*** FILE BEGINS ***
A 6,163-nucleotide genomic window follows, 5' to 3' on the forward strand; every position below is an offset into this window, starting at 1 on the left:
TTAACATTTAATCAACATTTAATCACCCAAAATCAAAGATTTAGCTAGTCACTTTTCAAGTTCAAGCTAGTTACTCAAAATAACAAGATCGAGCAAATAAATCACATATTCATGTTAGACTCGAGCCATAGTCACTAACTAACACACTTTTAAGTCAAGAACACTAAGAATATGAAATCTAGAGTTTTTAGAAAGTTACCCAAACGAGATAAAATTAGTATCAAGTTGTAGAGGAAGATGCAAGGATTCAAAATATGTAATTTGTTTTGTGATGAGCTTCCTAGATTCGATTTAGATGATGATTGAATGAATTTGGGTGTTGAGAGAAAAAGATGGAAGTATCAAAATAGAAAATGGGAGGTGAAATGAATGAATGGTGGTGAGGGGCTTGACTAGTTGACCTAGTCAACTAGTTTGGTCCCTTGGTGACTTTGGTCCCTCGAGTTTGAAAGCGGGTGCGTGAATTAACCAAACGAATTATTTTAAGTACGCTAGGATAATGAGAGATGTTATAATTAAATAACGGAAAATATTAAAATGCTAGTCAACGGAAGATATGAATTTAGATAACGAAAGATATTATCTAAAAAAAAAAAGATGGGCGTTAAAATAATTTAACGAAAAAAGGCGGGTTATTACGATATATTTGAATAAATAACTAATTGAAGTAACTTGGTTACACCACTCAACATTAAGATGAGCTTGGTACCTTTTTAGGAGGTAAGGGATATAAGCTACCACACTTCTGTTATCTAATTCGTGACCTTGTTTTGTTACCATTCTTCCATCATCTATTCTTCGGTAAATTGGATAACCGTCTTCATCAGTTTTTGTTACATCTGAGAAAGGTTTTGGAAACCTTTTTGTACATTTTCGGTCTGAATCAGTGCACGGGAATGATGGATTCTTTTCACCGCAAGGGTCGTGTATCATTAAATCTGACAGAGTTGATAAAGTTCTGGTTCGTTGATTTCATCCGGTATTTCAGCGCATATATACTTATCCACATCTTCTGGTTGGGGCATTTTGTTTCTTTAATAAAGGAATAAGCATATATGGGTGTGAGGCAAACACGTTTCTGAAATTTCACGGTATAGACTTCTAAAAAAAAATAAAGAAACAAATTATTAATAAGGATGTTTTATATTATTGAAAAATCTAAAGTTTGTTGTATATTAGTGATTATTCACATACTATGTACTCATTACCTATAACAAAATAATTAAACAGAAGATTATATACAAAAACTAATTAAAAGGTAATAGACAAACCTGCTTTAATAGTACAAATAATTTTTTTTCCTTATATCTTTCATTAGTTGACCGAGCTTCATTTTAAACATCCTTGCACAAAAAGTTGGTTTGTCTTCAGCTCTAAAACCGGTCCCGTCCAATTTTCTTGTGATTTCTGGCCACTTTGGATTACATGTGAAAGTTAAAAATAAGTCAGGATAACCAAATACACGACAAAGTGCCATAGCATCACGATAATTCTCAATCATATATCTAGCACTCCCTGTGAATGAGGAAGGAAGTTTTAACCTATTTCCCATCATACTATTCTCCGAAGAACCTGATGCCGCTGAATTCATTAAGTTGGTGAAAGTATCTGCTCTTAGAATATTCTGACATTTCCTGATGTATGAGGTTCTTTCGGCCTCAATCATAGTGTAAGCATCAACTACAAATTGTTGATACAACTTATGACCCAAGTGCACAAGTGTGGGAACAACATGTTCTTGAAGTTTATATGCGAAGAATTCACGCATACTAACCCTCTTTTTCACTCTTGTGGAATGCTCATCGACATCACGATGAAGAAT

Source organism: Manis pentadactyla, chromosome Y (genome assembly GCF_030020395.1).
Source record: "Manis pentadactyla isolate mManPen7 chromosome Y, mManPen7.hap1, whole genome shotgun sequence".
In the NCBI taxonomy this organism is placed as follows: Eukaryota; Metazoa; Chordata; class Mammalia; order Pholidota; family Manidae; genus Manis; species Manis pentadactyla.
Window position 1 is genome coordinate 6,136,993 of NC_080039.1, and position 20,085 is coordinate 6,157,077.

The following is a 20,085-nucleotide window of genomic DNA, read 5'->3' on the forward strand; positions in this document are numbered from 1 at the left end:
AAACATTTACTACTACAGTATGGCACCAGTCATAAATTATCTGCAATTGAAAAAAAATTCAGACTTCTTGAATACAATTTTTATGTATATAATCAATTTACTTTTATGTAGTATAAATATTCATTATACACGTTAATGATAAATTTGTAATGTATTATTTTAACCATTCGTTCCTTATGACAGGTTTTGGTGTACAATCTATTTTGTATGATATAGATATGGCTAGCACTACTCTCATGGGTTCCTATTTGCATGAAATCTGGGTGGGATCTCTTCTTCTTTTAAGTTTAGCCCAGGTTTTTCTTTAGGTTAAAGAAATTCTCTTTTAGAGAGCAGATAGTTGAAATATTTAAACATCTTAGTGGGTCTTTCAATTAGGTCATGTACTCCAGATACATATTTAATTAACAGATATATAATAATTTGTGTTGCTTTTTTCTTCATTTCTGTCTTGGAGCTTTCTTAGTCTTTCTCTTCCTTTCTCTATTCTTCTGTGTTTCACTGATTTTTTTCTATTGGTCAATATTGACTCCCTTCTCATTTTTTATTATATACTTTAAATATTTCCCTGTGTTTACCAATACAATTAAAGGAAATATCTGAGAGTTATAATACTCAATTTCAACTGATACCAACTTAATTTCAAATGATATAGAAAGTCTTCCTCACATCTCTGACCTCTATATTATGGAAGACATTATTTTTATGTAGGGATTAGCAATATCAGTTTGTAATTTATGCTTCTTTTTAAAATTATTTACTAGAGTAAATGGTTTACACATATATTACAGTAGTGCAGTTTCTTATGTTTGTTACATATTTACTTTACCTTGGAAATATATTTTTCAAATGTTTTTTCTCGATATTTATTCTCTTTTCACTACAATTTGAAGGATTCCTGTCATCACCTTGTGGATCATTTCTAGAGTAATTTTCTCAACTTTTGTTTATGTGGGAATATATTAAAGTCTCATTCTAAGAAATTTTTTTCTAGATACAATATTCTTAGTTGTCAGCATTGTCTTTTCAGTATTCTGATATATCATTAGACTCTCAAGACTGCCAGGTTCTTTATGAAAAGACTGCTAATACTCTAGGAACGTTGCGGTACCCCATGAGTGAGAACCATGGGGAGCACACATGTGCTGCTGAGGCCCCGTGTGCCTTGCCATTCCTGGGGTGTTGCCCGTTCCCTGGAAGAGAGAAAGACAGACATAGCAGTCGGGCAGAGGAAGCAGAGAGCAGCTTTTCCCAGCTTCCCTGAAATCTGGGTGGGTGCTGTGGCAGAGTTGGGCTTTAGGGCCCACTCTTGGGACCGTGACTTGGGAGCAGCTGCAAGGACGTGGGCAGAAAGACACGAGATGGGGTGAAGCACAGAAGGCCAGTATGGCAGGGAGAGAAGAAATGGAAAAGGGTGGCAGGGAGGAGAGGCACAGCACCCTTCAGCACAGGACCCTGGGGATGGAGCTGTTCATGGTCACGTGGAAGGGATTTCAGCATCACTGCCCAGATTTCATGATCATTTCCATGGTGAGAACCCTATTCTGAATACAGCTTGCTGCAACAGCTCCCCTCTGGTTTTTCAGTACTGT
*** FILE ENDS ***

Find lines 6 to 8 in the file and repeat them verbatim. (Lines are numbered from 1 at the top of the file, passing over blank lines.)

Window position 1 is genome coordinate 6,136,993 of NC_080039.1, and position 20,085 is coordinate 6,157,077.

The following is a 20,085-nucleotide window of genomic DNA, read 5'->3' on the forward strand; positions in this document are numbered from 1 at the left end:
AAACATTTACTACTACAGTATGGCACCAGTCATAAATTATCTGCAATTGAAAAAAAATTCAGACTTCTTGAATACAATTTTTATGTATATAATCAATTTACTTTTATGTAGTATAAATATTCATTATACACGTTAATGATAAATTTGTAATGTATTATTTTAACCATTCGTTCCTTATGACAGGTTTTGGTGTACAATCTATTTTGTATGATATAGATATGGCTAGCACTACTCTCATGGGTTCCTATTTGCATGAAATCTGGGTGGGATCTCTTCTTCTTTTAAGTTTAGCCCAGGTTTTTCTTTAGGTTAAAGAAATTCTCTTTTAGAGAGCAGATAGTTGAAATATTTAAACATCTTAGTGGGTCTTTCAATTAGGTCATGTACTCCAGATACATATTTAATTAACAGATATATAATAATTTGTGTTGCTTTTTTCTTCATTTCTGTCTTGGAGCTTTCTTAGTCTTTCTCTTCCTTTCTCTATTCTTCTGTGTTTCACTGATTTTTTTCTATTGGTCAATATTGACTCCCTTCTCATTTTTTATTATATACTTTAAATATTTCCCTGTGTTTACCAATACAATTAAAGGAAATATCTGAGAGTTATAATACTCAATTTCAACTGATACCAACTTAATTTCAAATGATATAGAAAGTCTTCCTCACATCTCTGACCTCTATATTATGGAAGACATTATTTTTATGTAGGGATTAGCAATATCAGTTTGTAATTTATGCTTCTTTTTAAAATTATTTACTAGAGTAAATGGTTTACACATATATTACAGTAGTGCAGTTTCTTATGTTTGTTACATATTTACTTTACCTTGGAAATATATTTTTCAAATGTTTTTTCTCGATATTTATTCTCTTTTCACTACAATTTGAAGGATTCCTGTCATCACCTTGTGGATCATTTCTAGAGTAATTTTCTCAACTTTTGTTTATGTGGGAATATATTAAAGTCTCATTCTAAGAAATTTTTTTCTAGATACAATATTCTTAGTTGTCAGCATTGTCTTTTCAGTATTCTGATATATCATTAGACTCTCAAGACTGCCAGGTTCTTTATGAAAAGACTGCTAATACTCTAGGAACGTTGCGGTACCCCATGAGTGAGAACCATGGGGAGCACACATGTGCTGCTGAGGCCCCGTGTGCCTTGCCATTCCTGGGGTGTTGCCCGTTCCCTGGAAGAGAGAAAGACAGACATAGCAGTCGGGCAGAGGAAGCAGAGAGCAGCTTTTCCCAGCTTCCCTGAAATCTGGGTGGGTGCTGTGGCAGAGTTGGGCTTTAGGGCCCACTCTTGGGACCGTGACTTGGGAGCAGCTGCAAGGACGTGGGCAGAAAGACACGAGATGGGGTGAAGCACAGAAGGCCAGTATGGCAGGGAGAGAAGAAATGGAAAAGGGTGGCAGGGAGGAGAGGCACAGCACCCTTCAGCACAGGACCCTGGGGATGGAGCTGTTCATGGTCACGTGGAAGGGATTTCAGCATCACTGCCCAGATTTCATGATCATTTCCATGGTGAGAACCCTATTCTGAATACAGCTTGCTGCAACAGCTCCCCTCTGGTTTTTCAGTACTGT